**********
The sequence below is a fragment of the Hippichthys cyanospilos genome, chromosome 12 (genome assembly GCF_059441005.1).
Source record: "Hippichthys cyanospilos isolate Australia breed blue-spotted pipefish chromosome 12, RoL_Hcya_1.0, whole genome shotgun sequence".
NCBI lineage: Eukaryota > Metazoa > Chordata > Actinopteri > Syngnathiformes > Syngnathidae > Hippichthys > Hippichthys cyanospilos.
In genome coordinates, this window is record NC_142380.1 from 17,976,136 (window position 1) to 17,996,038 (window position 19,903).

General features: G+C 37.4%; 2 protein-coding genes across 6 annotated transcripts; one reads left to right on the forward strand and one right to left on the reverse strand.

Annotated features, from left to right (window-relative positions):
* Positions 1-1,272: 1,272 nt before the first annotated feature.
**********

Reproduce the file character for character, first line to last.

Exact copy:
The sequence below is a fragment of the Hippichthys cyanospilos genome, chromosome 12 (genome assembly GCF_059441005.1).
Source record: "Hippichthys cyanospilos isolate Australia breed blue-spotted pipefish chromosome 12, RoL_Hcya_1.0, whole genome shotgun sequence".
NCBI lineage: Eukaryota > Metazoa > Chordata > Actinopteri > Syngnathiformes > Syngnathidae > Hippichthys > Hippichthys cyanospilos.
In genome coordinates, this window is record NC_142380.1 from 17,976,136 (window position 1) to 17,996,038 (window position 19,903).

General features: G+C 37.4%; 2 protein-coding genes across 6 annotated transcripts; one reads left to right on the forward strand and one right to left on the reverse strand.

Annotated features, from left to right (window-relative positions):
* Positions 1-1,272: 1,272 nt before the first annotated feature.